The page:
Your Hit Parade
Since 2300 B.C., the music's gone 'round and 'round.
Dec 11, 2006, Vol. 12, No. 13 • By JOHN SIMON
In the 20th century, as perceived by Griffiths, things get really skewed. The extremely important Henri Dutilleux rates one sentence; no mention at all of Luigi Dallapiccola, Frank Martin, Frank Bridge, Alexander Tcherepnin, and many other fine composers. But pages and pages enshrine the likes of Nono, Stockhausen, Ferneyhough, Barraqué, and other fingernails-on-blackboard moderns. Should Pierre Boulez (better than some, to be sure) appear on 18 pages, Manuel de Falla on only two? The great Benjamin Britten, a brilliant fellow Englishman, gets far less than his due, and even that, I suspect, more as Brit than as Britten.
There is almost as much on the futurist Luigi Russolo, a mere curiosity, and more of a painter than composer, "but lack of musical grounding was not a problem, for what he demanded--in The Art of Noises, one of the manifestos typical of this group--was a wholly new art in tune with the modern world: 'The machine today has created so many varieties and combinations of noise that pure musical sound--with its poverty and monotony--no longer awakens any emotion in the hearer.'"
True, Griffiths is somewhat patronizing here, but I cannot escape the feeling that he, too, is more "in tune with the modern world" than with the tunefulness of certain modern composers who are not atonalists, dodecaphonists, or concocters of electronic music or even ghastly musique concrète, which is close to what Russolo advocated.
Going back in time, Griffiths has his uses. I was pleased to learn such non-Western data as that the earliest known composer, circa 2300 B.C. at Ur, was Enheduanna, high priestess of the moon. Also that the earliest known notated music, from circa 1400 B.C., is a hymn to the moon goddess. Could it sound any worse than the stuff of Brian Ferneyhough, extolled on six of Griffiths's pages, whose music, to my ears, is so much moonshine?
But, I repeat, we do learn things from Griffiths. For example, that the Holy Ghost was said to have sung into Pope Gregory the Great's ear the once and again so popular music known as Gregorian chant. Or that Rameau's music became "so popular that the Paris Opera was instructed by the government to limit productions of his works to two per season." No such enlightened governments nowadays, alas.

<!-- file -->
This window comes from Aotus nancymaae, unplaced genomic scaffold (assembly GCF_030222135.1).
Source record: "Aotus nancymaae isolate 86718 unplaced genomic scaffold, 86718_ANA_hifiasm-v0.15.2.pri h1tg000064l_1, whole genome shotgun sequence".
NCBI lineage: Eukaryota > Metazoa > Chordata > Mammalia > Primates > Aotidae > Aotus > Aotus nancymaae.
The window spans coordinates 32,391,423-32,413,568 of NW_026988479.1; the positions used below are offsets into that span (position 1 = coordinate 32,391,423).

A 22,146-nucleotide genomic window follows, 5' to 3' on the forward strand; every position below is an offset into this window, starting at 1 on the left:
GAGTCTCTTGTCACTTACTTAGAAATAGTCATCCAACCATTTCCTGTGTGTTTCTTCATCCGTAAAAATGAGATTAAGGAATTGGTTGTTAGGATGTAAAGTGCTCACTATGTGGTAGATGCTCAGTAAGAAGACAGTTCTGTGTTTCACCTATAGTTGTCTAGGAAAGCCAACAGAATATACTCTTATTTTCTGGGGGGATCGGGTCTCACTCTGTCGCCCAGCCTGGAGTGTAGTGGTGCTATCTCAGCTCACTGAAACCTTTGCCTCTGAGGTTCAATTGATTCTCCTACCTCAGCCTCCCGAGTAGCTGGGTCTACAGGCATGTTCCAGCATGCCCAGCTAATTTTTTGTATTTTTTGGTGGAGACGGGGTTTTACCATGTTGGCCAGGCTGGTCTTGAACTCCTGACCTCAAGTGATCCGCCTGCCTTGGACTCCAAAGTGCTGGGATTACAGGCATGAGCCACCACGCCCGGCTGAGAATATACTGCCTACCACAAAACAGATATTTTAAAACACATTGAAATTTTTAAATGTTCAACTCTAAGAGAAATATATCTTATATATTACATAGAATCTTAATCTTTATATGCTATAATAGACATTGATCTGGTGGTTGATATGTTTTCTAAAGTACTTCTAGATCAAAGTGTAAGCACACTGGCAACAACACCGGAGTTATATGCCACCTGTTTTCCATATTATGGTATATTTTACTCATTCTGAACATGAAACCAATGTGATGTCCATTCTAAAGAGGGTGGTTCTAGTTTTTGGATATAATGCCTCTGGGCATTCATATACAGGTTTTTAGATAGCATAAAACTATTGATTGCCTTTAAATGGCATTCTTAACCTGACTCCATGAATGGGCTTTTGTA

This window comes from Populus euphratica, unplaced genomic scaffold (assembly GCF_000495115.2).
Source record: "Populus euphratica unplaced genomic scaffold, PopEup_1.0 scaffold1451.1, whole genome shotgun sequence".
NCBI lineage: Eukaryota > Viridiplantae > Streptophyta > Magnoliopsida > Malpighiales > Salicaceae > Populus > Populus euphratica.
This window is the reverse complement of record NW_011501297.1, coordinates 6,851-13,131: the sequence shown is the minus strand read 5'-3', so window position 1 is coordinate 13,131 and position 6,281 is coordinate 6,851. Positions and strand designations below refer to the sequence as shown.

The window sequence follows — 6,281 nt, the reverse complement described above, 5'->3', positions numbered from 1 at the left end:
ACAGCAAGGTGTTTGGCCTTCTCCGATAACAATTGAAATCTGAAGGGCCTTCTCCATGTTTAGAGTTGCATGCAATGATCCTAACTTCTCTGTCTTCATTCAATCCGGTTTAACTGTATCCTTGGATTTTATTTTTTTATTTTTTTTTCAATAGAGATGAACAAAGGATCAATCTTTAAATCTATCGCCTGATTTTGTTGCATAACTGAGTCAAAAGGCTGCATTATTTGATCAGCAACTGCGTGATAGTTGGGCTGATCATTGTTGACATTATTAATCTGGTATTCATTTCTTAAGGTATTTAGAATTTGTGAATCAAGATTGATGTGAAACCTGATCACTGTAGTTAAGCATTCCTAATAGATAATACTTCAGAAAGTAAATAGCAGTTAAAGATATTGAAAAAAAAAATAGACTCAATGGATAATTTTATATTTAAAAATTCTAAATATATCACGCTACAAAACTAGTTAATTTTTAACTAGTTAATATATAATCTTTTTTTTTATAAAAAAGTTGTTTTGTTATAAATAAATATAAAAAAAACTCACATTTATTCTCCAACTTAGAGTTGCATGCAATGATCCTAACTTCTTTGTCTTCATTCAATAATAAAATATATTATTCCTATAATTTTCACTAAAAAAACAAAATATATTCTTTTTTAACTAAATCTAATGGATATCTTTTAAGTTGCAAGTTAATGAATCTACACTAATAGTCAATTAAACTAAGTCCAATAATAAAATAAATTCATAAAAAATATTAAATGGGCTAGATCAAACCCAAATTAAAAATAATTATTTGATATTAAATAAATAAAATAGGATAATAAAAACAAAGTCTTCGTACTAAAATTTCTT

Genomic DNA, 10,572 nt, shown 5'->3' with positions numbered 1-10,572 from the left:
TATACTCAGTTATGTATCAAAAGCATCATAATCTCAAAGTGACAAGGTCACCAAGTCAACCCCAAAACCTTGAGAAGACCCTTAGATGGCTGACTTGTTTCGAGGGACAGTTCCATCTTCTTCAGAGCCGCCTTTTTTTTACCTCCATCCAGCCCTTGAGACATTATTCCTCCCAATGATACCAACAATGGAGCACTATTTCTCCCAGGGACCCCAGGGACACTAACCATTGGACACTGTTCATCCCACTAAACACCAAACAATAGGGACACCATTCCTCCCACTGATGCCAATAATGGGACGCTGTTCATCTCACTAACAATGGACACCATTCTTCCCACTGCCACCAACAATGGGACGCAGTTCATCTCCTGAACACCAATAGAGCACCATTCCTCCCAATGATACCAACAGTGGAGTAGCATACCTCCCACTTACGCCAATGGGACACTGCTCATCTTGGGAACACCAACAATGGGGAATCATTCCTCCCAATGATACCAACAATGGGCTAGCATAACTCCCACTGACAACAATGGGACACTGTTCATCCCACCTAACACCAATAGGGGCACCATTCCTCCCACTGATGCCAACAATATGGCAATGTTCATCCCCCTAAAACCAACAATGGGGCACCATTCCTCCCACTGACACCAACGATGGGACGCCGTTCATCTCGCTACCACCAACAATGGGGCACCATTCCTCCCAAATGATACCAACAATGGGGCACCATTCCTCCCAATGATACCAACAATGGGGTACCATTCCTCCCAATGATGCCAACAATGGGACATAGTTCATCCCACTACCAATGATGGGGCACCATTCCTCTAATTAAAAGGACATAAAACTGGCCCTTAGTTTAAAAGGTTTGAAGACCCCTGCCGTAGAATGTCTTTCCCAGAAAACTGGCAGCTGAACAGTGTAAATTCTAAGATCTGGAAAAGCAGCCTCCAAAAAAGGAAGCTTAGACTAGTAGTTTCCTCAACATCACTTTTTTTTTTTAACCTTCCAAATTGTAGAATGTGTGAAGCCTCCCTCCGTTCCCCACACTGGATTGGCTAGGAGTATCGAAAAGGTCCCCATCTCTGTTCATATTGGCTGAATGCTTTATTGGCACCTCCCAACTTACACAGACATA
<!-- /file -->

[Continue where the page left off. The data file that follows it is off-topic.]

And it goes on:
In his very second paragraph, Griffiths fascinatingly tells us that flute music almost certainly began somewhere between 40,000 and 50,000 B.C., as we deduce from "fragments of hollow bone with otherwise inexplicable holes." He is equally fascinating--after quite a few less valuable paragraphs--in his penultimate one, where we read: "Given that most people in western societies have access, through computers, to sound samples (including music of so many kinds), and to routines for synthesizing and transforming sounds, composition may soon become as widespread as the writing of poetry."
The book ends with a helpful, though incomplete, glossary of musical terms, and a list for "Further reading and listening." The recommended books seem worthwhile--I have certainly profited from a few of those that I own, notably Faubion Bowers's on Scriabin, Roger Nichols's on Debussy, Michael Kennedy's on Strauss, and Laurel E. Fay's on Shostakovich.
But with Griffiths's CD choices I have problems. Many of them are sins of omission, but there are also some of commission. One example: If you are going to recommend as your sole specimen of the important German lied Schubert's Winterreise, well enough, perhaps; but sung by whom? Matthias Goerne?
Now Goerne is a very fine baritone, especially if you like his lean, modern approach. Yet surely the mandatory choice would have been Dietrich Fischer-Dieskau. What he has done for the lied--magisterially performing it, cogently writing about it, and hugely popularizing it--deserves a place in a history of western music, no matter how concise.
John Simon writes about theater for Bloomberg News.